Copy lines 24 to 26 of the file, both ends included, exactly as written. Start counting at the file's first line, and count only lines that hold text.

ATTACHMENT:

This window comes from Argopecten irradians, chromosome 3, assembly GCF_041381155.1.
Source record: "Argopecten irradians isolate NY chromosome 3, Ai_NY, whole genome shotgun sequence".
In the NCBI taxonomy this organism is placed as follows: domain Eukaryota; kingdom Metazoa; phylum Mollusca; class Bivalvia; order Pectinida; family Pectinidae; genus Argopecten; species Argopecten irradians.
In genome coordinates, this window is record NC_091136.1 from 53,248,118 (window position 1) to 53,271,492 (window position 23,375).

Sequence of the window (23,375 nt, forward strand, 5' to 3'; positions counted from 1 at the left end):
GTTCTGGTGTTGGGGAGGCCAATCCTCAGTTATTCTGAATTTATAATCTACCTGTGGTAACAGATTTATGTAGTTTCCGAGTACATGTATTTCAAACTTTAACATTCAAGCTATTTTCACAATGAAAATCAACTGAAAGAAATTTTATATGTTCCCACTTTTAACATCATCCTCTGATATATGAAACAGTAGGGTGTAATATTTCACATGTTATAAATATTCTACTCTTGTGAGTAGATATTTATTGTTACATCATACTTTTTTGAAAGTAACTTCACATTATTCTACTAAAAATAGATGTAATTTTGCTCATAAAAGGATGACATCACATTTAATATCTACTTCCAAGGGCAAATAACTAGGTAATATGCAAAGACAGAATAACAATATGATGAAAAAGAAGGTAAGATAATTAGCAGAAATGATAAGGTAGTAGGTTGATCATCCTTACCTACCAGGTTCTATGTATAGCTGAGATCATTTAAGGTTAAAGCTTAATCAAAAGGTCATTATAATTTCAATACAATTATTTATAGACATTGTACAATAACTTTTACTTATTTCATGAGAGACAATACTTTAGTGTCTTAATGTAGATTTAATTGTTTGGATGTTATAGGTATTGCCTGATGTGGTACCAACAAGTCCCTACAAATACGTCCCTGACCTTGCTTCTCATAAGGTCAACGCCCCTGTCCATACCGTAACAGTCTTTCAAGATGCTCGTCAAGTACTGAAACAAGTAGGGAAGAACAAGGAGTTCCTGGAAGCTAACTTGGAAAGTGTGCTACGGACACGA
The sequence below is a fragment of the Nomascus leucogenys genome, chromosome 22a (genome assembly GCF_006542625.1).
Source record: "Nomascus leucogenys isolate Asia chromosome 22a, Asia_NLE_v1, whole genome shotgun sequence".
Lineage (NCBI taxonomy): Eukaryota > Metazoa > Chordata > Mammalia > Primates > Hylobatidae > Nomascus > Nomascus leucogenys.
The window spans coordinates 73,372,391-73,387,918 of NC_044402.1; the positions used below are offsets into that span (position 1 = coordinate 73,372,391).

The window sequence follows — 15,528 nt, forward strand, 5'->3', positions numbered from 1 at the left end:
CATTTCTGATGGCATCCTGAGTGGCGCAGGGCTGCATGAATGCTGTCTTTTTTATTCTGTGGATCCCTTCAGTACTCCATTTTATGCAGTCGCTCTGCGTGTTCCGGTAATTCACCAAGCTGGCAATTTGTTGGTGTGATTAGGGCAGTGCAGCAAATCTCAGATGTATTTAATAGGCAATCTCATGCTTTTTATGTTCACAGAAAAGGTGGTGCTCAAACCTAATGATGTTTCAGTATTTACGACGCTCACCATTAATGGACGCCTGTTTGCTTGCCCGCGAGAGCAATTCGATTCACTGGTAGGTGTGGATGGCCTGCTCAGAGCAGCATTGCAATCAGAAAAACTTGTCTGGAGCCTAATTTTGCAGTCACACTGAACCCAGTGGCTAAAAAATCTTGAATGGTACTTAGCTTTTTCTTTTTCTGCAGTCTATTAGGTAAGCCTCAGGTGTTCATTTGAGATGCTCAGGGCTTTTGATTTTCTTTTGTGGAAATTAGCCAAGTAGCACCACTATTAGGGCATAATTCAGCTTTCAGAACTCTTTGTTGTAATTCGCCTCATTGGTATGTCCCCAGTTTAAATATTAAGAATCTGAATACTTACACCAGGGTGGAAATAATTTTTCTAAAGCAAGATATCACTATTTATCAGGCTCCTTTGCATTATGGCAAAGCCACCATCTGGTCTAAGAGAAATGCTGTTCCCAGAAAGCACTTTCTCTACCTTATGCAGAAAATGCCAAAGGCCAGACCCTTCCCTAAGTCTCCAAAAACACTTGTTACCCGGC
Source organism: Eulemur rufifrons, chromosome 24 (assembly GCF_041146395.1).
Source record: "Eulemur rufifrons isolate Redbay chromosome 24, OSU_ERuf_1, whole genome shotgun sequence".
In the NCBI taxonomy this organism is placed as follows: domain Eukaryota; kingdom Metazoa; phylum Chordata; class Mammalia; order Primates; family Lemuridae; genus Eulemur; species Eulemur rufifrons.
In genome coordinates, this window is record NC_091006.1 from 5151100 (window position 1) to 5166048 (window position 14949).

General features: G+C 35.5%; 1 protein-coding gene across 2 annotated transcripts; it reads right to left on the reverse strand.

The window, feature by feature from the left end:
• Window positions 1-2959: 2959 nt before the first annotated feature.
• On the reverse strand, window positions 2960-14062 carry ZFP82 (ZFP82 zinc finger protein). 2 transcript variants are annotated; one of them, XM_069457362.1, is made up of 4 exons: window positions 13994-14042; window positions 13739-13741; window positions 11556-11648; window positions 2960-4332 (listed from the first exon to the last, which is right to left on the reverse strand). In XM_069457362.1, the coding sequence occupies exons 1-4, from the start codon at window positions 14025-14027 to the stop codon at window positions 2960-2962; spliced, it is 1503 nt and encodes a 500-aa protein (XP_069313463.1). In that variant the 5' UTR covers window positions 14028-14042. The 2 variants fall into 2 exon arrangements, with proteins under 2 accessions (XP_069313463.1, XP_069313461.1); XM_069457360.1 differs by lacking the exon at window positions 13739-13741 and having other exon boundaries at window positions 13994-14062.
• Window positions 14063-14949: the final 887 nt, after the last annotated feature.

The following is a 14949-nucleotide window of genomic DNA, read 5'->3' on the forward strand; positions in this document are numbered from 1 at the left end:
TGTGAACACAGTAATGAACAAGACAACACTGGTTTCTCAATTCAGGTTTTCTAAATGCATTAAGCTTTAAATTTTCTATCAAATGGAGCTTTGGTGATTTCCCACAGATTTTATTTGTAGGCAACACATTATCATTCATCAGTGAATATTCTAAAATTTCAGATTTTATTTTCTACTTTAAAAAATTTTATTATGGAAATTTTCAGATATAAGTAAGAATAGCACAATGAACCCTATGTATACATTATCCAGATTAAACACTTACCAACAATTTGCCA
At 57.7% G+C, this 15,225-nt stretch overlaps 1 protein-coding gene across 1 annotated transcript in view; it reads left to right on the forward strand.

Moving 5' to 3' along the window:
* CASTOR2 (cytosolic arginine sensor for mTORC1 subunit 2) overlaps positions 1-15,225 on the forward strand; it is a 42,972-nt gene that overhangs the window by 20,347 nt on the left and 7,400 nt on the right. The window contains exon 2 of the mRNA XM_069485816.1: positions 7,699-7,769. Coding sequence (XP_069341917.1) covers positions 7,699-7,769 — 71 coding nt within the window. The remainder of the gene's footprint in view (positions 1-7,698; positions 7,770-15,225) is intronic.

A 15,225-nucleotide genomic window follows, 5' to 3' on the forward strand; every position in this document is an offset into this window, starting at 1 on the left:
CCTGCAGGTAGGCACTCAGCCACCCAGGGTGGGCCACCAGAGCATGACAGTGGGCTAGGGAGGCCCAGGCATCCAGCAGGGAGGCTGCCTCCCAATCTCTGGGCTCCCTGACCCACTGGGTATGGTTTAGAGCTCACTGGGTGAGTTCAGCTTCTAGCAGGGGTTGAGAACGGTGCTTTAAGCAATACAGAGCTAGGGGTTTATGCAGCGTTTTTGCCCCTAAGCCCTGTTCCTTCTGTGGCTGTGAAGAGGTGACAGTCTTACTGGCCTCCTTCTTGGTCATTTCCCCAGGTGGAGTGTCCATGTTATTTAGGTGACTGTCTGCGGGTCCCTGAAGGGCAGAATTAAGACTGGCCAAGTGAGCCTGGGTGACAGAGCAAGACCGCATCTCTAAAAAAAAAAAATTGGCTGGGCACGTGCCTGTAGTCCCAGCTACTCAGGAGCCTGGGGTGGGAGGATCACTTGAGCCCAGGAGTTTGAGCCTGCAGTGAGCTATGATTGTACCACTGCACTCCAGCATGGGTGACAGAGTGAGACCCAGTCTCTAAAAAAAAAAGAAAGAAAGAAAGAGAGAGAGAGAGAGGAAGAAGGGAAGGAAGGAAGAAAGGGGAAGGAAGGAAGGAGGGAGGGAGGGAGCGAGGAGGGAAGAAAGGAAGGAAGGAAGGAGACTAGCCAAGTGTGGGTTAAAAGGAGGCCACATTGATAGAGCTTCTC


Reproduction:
At 57.7% G+C, this 15,225-nt stretch overlaps 1 protein-coding gene across 1 annotated transcript in view; it reads left to right on the forward strand.

Moving 5' to 3' along the window:
* CASTOR2 (cytosolic arginine sensor for mTORC1 subunit 2) overlaps positions 1-15,225 on the forward strand; it is a 42,972-nt gene that overhangs the window by 20,347 nt on the left and 7,400 nt on the right. The window contains exon 2 of the mRNA XM_069485816.1: positions 7,699-7,769. Coding sequence (XP_069341917.1) covers positions 7,699-7,769 — 71 coding nt within the window. The remainder of the gene's footprint in view (positions 1-7,698; positions 7,770-15,225) is intronic.